Operation of fuel valve apparatus 11 and the fail-safe features thereof depend on shuttling of energy between actuator coils 21 and 26. According, the supply voltage, characteristics of coils 21 and 26 and the size of capacitor 30 must be properly interrelated. Actuator coils 21 and 26 each require a larger current therethrough, corresponding to a larger voltage thereacross, to achieve the ampere turns required for actuating the associated valve from an unactuated state than is required for maintaining the valve in an actuated state. Assuming that source 17 includes a transformer of which the secondary winding produces 24 volts AC which is rectified to produce a unipolar voltage having an RMS valve of approximately 27 volts on conductor 15, coil 21 must be characterized to achieve actuation at not over 100% duty cycle application of the voltage on conductor 15. However, it is sufficient that application of the same voltage at 50% duty cycle will maintain actuation. In an actual embodiment, coil 21 was designed to achieve actuation at 18 volts RMS, and to maintain or hold actuation at six volts RMS.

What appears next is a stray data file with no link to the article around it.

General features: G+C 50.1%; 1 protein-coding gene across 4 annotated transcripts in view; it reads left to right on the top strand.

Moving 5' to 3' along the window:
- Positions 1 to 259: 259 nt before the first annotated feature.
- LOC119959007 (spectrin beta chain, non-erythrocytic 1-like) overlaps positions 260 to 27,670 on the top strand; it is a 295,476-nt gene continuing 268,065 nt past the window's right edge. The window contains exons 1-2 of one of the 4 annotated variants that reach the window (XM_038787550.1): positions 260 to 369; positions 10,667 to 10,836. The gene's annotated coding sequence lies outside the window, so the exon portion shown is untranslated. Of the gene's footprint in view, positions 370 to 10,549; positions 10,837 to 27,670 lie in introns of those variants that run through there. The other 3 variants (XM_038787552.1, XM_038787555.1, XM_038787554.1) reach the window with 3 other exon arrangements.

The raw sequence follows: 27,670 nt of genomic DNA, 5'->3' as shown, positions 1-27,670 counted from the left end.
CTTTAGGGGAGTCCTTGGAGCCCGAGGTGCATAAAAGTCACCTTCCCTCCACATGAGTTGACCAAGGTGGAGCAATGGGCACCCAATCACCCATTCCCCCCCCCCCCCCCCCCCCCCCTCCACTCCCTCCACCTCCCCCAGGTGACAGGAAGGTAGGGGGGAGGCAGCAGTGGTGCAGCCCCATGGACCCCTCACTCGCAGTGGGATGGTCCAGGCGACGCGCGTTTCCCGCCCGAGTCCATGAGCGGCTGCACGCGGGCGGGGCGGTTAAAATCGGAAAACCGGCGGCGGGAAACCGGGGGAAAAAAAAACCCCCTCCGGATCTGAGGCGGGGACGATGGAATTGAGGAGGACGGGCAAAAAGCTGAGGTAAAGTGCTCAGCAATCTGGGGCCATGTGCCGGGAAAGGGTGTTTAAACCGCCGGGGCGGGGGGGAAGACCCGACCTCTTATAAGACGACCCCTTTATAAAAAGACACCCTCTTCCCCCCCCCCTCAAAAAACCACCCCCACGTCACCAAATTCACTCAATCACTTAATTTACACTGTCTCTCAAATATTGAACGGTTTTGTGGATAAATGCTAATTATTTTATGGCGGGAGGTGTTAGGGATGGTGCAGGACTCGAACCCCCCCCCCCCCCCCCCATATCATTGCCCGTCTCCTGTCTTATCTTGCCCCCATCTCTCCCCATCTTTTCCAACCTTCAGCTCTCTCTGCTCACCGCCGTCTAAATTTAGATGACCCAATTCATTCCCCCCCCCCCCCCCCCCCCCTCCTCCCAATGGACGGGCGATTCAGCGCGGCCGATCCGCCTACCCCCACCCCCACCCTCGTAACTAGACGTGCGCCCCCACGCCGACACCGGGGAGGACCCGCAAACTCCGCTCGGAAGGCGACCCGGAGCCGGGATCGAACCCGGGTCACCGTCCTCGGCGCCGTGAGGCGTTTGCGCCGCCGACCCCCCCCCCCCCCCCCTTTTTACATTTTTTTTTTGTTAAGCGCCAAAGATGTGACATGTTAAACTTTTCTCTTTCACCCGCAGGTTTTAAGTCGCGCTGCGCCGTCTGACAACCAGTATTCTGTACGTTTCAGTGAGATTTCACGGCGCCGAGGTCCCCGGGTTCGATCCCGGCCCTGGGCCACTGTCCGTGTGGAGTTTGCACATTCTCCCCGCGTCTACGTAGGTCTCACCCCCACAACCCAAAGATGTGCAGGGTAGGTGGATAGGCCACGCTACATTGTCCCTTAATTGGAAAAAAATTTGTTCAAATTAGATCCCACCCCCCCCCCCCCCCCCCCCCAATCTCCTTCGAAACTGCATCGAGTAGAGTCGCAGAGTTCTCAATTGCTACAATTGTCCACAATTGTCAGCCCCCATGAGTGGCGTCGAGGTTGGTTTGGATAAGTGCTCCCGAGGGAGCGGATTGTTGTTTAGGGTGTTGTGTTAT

Actuator coil 26 is characterized to require a substantially higher voltage, for example, 48 volts, to achieve actuation. Conversely, a voltage of 6 volts RMS across coil 26 is sufficient to hold the valve in an actuated state. For reasons which will be discussed hereinafter, in the exemplary embodiment coil 26 is characterized to require one-half the ampere turns for its hold state than the ampere turns required to hold coil 21 in an actuated state. This is achieved in the exemplary embodiment by forming coil 21 of 2,925 turns of number 30 wire and forming coil 26 of 6,000 turns of number 36 wire.
The following is a general description of the operation of gas valve apparatus 11. Opening of the valve apparatus is initiated by turning transistor 22 ON for a sufficient time to actuate solenoid 21. Transistor 22 is then cycled ON and OFF to cause coil 21 to pump charge through diode 25 to charge the capacitor 30 to a voltage sufficient for coil 26 to achieve actuation. The voltage on capacitor 30 is limited by the breakdown voltage of Zener diode 32 plus the voltages across coil 26 and resistor 27. In the exemplary embodiment, capacitor 30 is charged to approximately 65 volts.